Tag Archives: micromobility

Member News: Sidewalk Labs-backed Coord Selects Four Cities for Curb Management Pilots

Coord Selects Aspen, Nashville, Omaha and West Palm Beach for 2020 Digital Curb Challenge

The four cities partner with curb management platform Coord to pilot a Smart Zone program to better coordinate curbside loading, promoting safety, efficiency and local economic activity


NEW YORK— June 30, 2020 — Coord, the leading curb management company, today announced that the City of Aspen, Nashville, the City of Omaha and the City of West Palm Beach have been selected as Pilot Cities for the 2020 Digital Curb Challenge.  Each Pilot City will partner with Coord on a Smart Zone pilot program tailored to its unique mobility challenges, with the goals of reducing congestion, improving safety and supporting local economic activity. The programs come as cities increasingly look to curbs to meet communities’ changing needs, such as growing delivery, ride-hail and shared micromobility activity, promotion of sustainable transit like buses and bikes, and the need for more dedicated space for recreation and commercial activity.
Smart Zones, powered by Coord’s technology, enable commercial drivers to use the mobile devices they already use every day to locate nearby available loading zones and to hold, book, and pay for time in them. This creates opportunities for cities to better manage their curb space, while improving the loading experience for both delivery companies and local businesses.
By providing cities with information about when, where and how long drivers are loading, the Coord platform also supports data-driven operational changes. For example, cities can use this information to create more loading space where it’s most needed, or they can manage demand for it through pricing and time limits. Because Smart Zone availability, rules and prices are digitally communicated to drivers, cities can adjust rules for zones in response to policy changes, special events or emergencies without the hassle and expense of modifying signage on the street.


“We were delighted at the outpouring of interest in the Digital Curb Challenge from across the US and Canada,” said Stephen Smyth, Co-Founder and CEO of Coord. “We look forward to working closely with Aspen, Nashville, Omaha and West Palm Beach to develop and launch Smart Zone pilot programs that address critical mobility challenges in these cities and to demonstrate the power of the curb in creating significant, tangible impacts in their communities and local economies.”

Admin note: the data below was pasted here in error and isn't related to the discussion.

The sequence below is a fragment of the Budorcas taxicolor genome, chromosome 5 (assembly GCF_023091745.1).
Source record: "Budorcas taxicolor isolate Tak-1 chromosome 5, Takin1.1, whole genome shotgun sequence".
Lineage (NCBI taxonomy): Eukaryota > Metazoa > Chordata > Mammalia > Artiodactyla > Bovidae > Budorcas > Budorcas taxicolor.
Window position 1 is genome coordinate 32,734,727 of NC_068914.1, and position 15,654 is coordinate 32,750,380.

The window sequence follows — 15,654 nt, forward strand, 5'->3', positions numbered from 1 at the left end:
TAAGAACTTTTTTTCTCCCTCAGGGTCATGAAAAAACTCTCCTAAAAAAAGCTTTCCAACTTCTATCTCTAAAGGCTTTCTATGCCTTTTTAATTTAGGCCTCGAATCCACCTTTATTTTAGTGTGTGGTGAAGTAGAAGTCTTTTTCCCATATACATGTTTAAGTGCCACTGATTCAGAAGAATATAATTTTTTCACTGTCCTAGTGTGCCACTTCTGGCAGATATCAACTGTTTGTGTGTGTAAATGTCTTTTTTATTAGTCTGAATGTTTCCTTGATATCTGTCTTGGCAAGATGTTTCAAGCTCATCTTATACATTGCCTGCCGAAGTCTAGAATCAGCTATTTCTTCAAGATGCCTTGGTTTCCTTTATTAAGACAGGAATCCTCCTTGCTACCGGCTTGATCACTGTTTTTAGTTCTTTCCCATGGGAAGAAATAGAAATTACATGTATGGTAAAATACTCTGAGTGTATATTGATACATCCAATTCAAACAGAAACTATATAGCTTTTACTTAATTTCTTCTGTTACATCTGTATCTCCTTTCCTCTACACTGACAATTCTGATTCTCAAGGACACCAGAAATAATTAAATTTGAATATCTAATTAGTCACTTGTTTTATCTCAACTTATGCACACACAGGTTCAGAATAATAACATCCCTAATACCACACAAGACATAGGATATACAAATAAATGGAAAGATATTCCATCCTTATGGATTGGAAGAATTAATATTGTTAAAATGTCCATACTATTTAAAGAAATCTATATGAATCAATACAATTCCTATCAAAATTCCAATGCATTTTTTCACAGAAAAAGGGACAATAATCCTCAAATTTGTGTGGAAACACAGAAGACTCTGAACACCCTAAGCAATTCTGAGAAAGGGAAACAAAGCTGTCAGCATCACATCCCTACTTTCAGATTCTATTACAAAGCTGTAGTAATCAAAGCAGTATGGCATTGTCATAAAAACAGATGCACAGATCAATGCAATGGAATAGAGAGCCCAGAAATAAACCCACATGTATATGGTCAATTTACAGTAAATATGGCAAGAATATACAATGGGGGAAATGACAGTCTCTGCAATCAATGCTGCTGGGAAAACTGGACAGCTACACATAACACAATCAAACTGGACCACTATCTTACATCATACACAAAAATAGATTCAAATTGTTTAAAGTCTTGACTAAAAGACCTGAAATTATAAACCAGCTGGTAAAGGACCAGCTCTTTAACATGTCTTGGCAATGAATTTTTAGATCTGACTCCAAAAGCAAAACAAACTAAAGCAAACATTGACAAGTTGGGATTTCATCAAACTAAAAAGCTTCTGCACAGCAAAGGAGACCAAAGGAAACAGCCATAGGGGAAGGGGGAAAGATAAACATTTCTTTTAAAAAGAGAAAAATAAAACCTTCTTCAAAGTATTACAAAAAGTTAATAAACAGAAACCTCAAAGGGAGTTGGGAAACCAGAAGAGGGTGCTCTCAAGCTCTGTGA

Due to enormous interest in the Digital Curb Challenge, in addition to the Pilot Cities, Coord has selected nine other cities across North America – Vancouver, BC, Baltimore, MD, Sarasota, FL, Bend, OR, Norwalk, CT, Fort Smith, AK, Halifax, NS, Portland, ME and Walnut Creek, CA – as Cohort Cities. These cities will have a front row seat to the work that Pilot Cities are doing as part of the Digital Curb Challenge and will form a community for city leaders and staff to share best practices, learnings and resources across curb management.


About the Digital Curb Challenge Cities


The City of Aspen, an outdoor recreation mecca with a bustling downtown generating $1 billion in retail economic activity annually, is undertaking this pilot program to help streamline commercial deliveries serving the city’s many popular restaurants, retailers and other businesses.


“We are very excited that Coord has selected The City of Aspen to participate in their pilot program,” said Mitch Osur, Director of Parking at the City of Aspen. “This partnership will make it possible for us to discover in more granular detail how our loading zones are utilized. Our goal ultimately is to provide a more seamless, organized, and coordinated delivery experience for both our commercial vendors and our business owners.”

Nashville, one of the most visited downtowns in the United States, will undertake this pilot to better coordinate access to its curb space as an initial step toward rationalizing policies for commercial users of the curb in order to support broader city goals around safety and sustainability.


“With Nashville’s growth, the demands put on our extremely-limited curb space downtown have increased dramatically—from rideshare and transpotainment, to delivery services for freight, online shopping, and take-out dining,” said Faye DiMassimo, Mayor John Cooper’s Senior Advisor for Transportation and Infrastructure. “By partnering with Coord to pilot Smart Zones downtown, we hope to increase compliance with loading regulations, improve traffic flow and safety, accommodate rising curb-access needs, collect quality data, and ultimately capture the true cost of Metro-provided services to reframe and re-value private use of public space.”


Metropolitan Omaha, home to nearly a million residents, four Fortune 500 companies and thriving food and cultural scenes, is undertaking this pilot program to better coordinate access to its curb space for vehicles performing commercial loading in order to reduce congestion and safety hazards caused by double-parking.


“We are excited to participate in the 2020 Digital Curb Challenge with Coord.  This will support our organizational goals to provide a positive experience for downtown visitors by actively managing our curb space,” said Ken Smith, Parking and Mobility Manager at the City of Omaha.    “The Parking and Mobility Division looks forward to working with Coord and the other pilot participants to create data driven policies that will help the citizens and visitors of our metropolitan area.”